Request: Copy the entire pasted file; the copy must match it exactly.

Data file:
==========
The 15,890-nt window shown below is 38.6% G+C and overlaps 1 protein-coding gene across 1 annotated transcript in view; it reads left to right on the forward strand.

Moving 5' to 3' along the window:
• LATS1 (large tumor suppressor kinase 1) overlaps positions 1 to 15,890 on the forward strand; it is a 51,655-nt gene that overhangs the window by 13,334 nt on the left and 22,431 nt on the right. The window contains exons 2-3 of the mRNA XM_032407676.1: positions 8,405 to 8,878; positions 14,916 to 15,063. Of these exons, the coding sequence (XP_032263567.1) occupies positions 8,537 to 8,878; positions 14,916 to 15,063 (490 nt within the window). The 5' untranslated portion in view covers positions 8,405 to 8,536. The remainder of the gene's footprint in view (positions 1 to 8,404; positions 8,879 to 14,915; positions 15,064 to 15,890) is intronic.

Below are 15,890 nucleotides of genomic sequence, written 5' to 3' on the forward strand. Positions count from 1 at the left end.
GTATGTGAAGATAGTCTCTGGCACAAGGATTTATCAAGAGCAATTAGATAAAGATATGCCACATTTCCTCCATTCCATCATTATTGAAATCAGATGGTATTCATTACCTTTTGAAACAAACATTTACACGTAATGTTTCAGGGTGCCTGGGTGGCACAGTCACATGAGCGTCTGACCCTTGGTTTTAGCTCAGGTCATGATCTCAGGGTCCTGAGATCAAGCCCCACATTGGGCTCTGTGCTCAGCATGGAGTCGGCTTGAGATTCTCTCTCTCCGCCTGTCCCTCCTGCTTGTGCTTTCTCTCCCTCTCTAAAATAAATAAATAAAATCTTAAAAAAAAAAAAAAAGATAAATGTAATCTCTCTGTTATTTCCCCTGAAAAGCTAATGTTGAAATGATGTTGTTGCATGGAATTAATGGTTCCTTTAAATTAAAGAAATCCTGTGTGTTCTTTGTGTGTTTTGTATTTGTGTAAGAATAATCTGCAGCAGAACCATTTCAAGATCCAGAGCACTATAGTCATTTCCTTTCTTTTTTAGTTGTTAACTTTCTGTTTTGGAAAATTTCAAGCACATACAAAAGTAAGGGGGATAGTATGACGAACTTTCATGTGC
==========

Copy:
The 15,890-nt window shown below is 38.6% G+C and overlaps 1 protein-coding gene across 1 annotated transcript in view; it reads left to right on the forward strand.

Moving 5' to 3' along the window:
• LATS1 (large tumor suppressor kinase 1) overlaps positions 1 to 15,890 on the forward strand; it is a 51,655-nt gene that overhangs the window by 13,334 nt on the left and 22,431 nt on the right. The window contains exons 2-3 of the mRNA XM_032407676.1: positions 8,405 to 8,878; positions 14,916 to 15,063. Of these exons, the coding sequence (XP_032263567.1) occupies positions 8,537 to 8,878; positions 14,916 to 15,063 (490 nt within the window). The 5' untranslated portion in view covers positions 8,405 to 8,536. The remainder of the gene's footprint in view (positions 1 to 8,404; positions 8,879 to 14,915; positions 15,064 to 15,890) is intronic.

Below are 15,890 nucleotides of genomic sequence, written 5' to 3' on the forward strand. Positions count from 1 at the left end.
GTATGTGAAGATAGTCTCTGGCACAAGGATTTATCAAGAGCAATTAGATAAAGATATGCCACATTTCCTCCATTCCATCATTATTGAAATCAGATGGTATTCATTACCTTTTGAAACAAACATTTACACGTAATGTTTCAGGGTGCCTGGGTGGCACAGTCACATGAGCGTCTGACCCTTGGTTTTAGCTCAGGTCATGATCTCAGGGTCCTGAGATCAAGCCCCACATTGGGCTCTGTGCTCAGCATGGAGTCGGCTTGAGATTCTCTCTCTCCGCCTGTCCCTCCTGCTTGTGCTTTCTCTCCCTCTCTAAAATAAATAAATAAAATCTTAAAAAAAAAAAAAAAGATAAATGTAATCTCTCTGTTATTTCCCCTGAAAAGCTAATGTTGAAATGATGTTGTTGCATGGAATTAATGGTTCCTTTAAATTAAAGAAATCCTGTGTGTTCTTTGTGTGTTTTGTATTTGTGTAAGAATAATCTGCAGCAGAACCATTTCAAGATCCAGAGCACTATAGTCATTTCCTTTCTTTTTTAGTTGTTAACTTTCTGTTTTGGAAAATTTCAAGCACATACAAAAGTAAGGGGGATAGTATGACGAACTTTCATGTGC